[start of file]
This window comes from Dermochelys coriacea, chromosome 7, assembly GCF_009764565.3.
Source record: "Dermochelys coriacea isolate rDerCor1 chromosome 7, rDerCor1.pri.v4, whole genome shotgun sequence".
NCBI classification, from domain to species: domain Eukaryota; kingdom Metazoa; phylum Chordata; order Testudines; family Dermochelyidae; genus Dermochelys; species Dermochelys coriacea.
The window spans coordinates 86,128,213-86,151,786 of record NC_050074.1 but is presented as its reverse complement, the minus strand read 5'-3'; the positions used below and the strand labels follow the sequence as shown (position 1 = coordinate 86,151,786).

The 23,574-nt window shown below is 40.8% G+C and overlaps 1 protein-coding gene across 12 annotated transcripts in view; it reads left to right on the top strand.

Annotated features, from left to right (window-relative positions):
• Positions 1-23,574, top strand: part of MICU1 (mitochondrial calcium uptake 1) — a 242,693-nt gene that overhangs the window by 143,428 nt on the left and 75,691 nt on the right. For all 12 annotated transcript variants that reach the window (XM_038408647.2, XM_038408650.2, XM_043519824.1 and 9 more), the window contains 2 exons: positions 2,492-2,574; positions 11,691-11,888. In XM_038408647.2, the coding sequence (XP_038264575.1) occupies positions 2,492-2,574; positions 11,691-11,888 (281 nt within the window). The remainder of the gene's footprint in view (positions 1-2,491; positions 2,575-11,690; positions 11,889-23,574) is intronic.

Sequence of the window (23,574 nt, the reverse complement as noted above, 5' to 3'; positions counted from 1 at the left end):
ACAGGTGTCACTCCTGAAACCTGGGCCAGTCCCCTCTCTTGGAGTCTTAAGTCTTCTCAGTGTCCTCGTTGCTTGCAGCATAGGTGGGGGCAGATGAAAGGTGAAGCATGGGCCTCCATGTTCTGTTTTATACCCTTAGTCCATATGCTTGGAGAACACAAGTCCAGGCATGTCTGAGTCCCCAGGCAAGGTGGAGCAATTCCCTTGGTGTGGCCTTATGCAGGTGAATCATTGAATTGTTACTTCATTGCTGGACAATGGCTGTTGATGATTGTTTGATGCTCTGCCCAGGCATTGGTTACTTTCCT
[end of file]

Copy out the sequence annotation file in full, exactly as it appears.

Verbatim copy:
This window comes from Dermochelys coriacea, chromosome 7, assembly GCF_009764565.3.
Source record: "Dermochelys coriacea isolate rDerCor1 chromosome 7, rDerCor1.pri.v4, whole genome shotgun sequence".
NCBI classification, from domain to species: domain Eukaryota; kingdom Metazoa; phylum Chordata; order Testudines; family Dermochelyidae; genus Dermochelys; species Dermochelys coriacea.
The window spans coordinates 86,128,213-86,151,786 of record NC_050074.1 but is presented as its reverse complement, the minus strand read 5'-3'; the positions used below and the strand labels follow the sequence as shown (position 1 = coordinate 86,151,786).

The 23,574-nt window shown below is 40.8% G+C and overlaps 1 protein-coding gene across 12 annotated transcripts in view; it reads left to right on the top strand.

Annotated features, from left to right (window-relative positions):
• Positions 1-23,574, top strand: part of MICU1 (mitochondrial calcium uptake 1) — a 242,693-nt gene that overhangs the window by 143,428 nt on the left and 75,691 nt on the right. For all 12 annotated transcript variants that reach the window (XM_038408647.2, XM_038408650.2, XM_043519824.1 and 9 more), the window contains 2 exons: positions 2,492-2,574; positions 11,691-11,888. In XM_038408647.2, the coding sequence (XP_038264575.1) occupies positions 2,492-2,574; positions 11,691-11,888 (281 nt within the window). The remainder of the gene's footprint in view (positions 1-2,491; positions 2,575-11,690; positions 11,889-23,574) is intronic.

Sequence of the window (23,574 nt, the reverse complement as noted above, 5' to 3'; positions counted from 1 at the left end):
ACAGGTGTCACTCCTGAAACCTGGGCCAGTCCCCTCTCTTGGAGTCTTAAGTCTTCTCAGTGTCCTCGTTGCTTGCAGCATAGGTGGGGGCAGATGAAAGGTGAAGCATGGGCCTCCATGTTCTGTTTTATACCCTTAGTCCATATGCTTGGAGAACACAAGTCCAGGCATGTCTGAGTCCCCAGGCAAGGTGGAGCAATTCCCTTGGTGTGGCCTTATGCAGGTGAATCATTGAATTGTTACTTCATTGCTGGACAATGGCTGTTGATGATTGTTTGATGCTCTGCCCAGGCATTGGTTACTTTCCT